WASHINGTON (AP) — President Barack Obama says U.S. airstrikes in Iraq have succeeded in destroying arms and equipment that could have been used against the Kurdish capital of Irbil.
He says humanitarian efforts continue to airdrop food and water to persecuted religious minorities stranded on a mountaintop, and he says planning is underway for how to get them down.
Obama wouldn't give a timetable for how long the U.S. military involvement would last, saying it depends on Iraqi political efforts.
He says it won't be weeks but will take some time.
Obama also says the advance of the Islamic State forces was more rapid than anticipated.
Obama made his comments on the South Lawn of the White House Saturday, just before boarding Marine One for his summer vacation in Massachusetts.
Meanwhile, old emotions about Iraq are resurfacing across America. People are conflicted about President Barack Obama's decision to bomb Islamic militants there.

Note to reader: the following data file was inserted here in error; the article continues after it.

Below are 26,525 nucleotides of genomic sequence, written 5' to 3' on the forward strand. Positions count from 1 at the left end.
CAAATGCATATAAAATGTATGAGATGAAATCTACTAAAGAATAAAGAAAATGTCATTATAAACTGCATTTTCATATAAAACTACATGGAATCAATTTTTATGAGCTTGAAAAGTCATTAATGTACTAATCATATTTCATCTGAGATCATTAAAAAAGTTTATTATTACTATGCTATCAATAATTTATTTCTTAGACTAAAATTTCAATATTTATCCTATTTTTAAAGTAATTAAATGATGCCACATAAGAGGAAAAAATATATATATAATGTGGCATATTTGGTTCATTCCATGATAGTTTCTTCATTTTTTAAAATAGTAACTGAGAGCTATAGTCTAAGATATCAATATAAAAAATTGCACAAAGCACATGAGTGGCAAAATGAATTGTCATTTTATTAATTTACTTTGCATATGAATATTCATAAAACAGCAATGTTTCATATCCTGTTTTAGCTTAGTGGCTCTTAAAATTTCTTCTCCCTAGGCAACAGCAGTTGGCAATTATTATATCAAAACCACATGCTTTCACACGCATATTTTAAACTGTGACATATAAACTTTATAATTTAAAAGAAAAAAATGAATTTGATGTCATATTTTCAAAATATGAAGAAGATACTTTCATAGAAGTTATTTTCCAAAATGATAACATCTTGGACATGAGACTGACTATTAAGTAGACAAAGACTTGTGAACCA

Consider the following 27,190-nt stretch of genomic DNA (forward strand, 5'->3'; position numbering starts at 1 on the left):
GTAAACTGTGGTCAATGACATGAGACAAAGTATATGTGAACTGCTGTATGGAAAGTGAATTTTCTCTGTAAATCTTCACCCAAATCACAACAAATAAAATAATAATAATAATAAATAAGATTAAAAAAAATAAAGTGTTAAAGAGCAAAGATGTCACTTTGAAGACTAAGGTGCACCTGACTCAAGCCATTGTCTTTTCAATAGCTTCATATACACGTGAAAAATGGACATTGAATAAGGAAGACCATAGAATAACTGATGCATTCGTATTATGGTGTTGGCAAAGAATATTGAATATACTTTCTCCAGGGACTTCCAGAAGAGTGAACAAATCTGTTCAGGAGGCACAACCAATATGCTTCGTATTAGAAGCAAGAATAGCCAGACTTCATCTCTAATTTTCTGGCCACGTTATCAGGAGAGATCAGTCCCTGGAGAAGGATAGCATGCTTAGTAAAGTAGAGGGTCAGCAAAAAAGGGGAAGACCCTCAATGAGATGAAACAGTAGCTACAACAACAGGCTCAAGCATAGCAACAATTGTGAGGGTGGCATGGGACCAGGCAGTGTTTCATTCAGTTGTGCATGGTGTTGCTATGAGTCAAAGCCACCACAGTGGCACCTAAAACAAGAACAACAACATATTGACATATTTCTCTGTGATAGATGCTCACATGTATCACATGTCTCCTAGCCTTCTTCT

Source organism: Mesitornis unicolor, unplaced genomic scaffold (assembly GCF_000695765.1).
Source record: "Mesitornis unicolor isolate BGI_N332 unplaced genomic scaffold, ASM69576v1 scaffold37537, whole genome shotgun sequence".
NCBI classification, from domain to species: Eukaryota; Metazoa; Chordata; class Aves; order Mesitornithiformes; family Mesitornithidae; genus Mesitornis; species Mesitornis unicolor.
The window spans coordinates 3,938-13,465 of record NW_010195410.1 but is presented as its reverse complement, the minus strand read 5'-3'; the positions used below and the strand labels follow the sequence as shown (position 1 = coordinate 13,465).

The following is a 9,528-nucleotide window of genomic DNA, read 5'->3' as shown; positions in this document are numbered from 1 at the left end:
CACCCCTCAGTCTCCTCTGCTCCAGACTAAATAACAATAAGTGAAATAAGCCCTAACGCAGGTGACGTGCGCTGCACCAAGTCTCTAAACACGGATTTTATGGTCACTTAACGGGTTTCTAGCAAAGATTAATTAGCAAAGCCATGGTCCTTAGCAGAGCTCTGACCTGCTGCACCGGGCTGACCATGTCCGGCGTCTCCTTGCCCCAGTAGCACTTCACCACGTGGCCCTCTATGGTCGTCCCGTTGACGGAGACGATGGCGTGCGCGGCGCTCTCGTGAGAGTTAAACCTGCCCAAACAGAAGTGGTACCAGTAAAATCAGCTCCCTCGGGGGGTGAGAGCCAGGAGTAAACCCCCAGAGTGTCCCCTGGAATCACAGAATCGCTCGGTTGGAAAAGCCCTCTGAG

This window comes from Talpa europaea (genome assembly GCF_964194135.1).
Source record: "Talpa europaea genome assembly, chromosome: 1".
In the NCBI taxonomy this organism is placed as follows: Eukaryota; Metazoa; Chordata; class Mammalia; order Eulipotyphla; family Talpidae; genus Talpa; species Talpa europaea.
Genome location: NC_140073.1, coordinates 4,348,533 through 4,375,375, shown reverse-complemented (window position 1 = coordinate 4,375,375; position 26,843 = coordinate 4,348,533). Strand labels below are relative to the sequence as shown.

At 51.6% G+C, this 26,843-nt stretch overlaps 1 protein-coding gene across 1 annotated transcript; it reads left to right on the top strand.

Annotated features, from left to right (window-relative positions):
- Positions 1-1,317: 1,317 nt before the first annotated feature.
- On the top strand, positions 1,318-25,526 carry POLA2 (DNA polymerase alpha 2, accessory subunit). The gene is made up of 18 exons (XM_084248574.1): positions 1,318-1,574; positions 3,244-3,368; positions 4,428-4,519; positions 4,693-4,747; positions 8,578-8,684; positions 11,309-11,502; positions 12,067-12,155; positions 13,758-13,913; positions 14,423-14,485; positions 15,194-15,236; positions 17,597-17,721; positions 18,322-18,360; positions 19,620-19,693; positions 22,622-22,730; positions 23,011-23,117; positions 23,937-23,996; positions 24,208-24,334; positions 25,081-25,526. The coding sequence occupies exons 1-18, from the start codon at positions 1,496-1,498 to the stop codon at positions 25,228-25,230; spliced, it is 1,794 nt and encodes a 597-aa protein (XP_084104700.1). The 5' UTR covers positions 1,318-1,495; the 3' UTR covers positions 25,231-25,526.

Many support the airstrikes, but do so for contrasting reasons. People who oppose the bombing say the U.S. never should have invaded in the first place. But they struggle with defining America's responsibility to a nation it upended in a long and costly war.
In interviews, no one sees a concrete solution to Iraq's problems.
Neil McCanon, who supports the decision to bomb the militants, says he's torn about how much force should be used. As a U.S. Army veteran who fought there, he doesn't want Iraq to fall into chaos.
Almost 4,500 American troops were killed in Iraq from the 2003 invasion to Obama's withdrawal in 2011.